Sun, Oct 2, 2011
Maple Grove Bible Church, where Ray attended since that time. He enjoyed hunting, fishing and visiting with family and friends. Raymond is survived by:  two stepsons, Dennis (Grace) Shilts of Denmark, Wis. and Micheal (Linda) Shilts of Stanley; seven stepgrandchildren and several nieces and nephews. He was preceded in death by: his wife, Goldie in 1994; four sisters, Anna Marie Glowiak, Lucille Laundrie, Gladys Gilbert and Alice Karpen. Funeral services will be Tuesday, Oct. 4th, 2011 at  11 a.m. at the Maple Grove Bible Church, 2494 350th St. Stanley, Wis. 54768 with Pastor Steve Mohr officiating. Family and friends may call from 9:30-11 a.m. Tuesday morning at the church. Interment with Military Honors will take place at the Northern Wisconsin Veterans Memorial Cemetery in Spooner. The family would like to express a Thank You to the staff at The Homeplace for the excellent care Ray r... (The Chippewa Herald)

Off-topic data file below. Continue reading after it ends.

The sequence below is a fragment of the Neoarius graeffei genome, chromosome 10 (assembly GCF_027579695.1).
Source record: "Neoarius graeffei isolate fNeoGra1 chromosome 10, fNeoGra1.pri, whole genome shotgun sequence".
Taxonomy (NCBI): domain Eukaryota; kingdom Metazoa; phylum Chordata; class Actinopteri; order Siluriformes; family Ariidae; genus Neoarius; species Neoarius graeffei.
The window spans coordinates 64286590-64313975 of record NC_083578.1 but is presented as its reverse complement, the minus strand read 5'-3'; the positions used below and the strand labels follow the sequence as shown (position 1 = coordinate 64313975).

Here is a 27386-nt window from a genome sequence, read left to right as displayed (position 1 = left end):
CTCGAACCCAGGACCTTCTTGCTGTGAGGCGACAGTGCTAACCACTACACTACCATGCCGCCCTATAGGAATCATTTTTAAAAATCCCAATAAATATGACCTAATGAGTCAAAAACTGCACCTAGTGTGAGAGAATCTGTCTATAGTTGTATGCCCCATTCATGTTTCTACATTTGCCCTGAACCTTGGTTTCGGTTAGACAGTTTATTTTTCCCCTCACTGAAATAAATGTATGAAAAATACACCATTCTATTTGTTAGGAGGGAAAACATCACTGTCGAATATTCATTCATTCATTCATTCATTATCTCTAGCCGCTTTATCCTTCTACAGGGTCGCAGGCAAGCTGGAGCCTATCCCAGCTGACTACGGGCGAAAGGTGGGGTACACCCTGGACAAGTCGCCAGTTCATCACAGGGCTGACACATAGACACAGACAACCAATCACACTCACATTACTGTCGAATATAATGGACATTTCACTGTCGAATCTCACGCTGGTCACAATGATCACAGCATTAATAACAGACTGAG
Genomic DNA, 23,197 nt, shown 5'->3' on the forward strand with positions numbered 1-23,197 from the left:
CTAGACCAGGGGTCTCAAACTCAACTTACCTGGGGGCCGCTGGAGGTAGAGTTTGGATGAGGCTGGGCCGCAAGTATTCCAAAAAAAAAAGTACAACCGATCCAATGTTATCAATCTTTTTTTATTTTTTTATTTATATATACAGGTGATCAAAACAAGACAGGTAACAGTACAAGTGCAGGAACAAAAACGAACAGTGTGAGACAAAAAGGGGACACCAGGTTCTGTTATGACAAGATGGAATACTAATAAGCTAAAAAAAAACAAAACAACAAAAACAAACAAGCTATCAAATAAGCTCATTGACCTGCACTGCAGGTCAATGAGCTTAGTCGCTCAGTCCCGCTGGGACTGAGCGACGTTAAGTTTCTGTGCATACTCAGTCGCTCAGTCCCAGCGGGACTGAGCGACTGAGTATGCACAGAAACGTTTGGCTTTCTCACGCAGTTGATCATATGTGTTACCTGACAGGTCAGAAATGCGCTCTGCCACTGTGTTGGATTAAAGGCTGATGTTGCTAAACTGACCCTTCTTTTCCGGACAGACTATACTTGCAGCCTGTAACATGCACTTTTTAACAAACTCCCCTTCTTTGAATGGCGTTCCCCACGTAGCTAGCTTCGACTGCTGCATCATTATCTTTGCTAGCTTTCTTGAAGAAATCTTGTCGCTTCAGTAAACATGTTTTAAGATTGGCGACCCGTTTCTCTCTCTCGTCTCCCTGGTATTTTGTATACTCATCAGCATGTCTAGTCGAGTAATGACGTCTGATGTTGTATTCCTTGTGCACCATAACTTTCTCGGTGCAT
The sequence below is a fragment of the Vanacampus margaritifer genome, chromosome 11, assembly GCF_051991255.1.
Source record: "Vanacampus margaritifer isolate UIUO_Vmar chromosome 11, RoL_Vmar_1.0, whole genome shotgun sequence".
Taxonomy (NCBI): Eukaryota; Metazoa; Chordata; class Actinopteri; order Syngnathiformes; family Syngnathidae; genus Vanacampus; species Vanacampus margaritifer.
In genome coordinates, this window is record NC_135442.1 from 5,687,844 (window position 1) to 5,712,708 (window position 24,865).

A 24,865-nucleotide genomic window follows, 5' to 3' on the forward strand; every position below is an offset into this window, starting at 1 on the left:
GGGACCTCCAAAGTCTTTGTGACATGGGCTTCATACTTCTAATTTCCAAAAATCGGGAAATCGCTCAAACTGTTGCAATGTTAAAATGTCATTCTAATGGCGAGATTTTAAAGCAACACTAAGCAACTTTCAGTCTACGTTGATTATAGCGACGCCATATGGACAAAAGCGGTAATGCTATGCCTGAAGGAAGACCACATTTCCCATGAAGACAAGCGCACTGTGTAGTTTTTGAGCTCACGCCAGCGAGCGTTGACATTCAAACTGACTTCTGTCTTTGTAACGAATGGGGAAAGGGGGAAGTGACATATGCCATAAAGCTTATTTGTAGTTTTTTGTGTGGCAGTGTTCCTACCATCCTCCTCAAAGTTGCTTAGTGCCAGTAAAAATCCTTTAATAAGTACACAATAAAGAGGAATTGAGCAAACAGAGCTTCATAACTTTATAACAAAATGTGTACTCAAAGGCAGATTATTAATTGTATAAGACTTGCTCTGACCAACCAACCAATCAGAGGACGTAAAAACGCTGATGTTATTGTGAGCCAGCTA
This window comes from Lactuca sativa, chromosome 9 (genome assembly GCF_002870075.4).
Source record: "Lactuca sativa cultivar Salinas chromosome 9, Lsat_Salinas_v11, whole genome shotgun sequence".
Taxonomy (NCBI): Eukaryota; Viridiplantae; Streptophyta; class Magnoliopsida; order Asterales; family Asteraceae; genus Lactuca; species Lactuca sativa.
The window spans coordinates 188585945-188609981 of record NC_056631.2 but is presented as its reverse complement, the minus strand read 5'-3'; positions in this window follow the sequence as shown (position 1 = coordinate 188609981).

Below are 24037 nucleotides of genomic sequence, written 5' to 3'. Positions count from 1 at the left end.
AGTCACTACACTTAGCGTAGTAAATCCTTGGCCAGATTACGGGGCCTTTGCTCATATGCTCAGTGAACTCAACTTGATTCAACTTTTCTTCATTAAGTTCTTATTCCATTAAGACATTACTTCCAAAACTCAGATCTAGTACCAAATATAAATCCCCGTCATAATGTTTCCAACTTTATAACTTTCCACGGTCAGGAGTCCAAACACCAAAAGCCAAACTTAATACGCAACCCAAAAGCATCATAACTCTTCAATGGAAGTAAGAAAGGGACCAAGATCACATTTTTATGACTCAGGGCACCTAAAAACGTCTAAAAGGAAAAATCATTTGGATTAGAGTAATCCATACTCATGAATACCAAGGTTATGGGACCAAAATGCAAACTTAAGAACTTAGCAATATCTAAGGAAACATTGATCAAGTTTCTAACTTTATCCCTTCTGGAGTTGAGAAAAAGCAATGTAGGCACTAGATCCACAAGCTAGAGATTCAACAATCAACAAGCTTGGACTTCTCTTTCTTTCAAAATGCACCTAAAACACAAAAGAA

Exposed: New Documentary About Gas Drilling Hailed as Indie and Balanced, But ... - truthout

Fri, Sep 30, 2011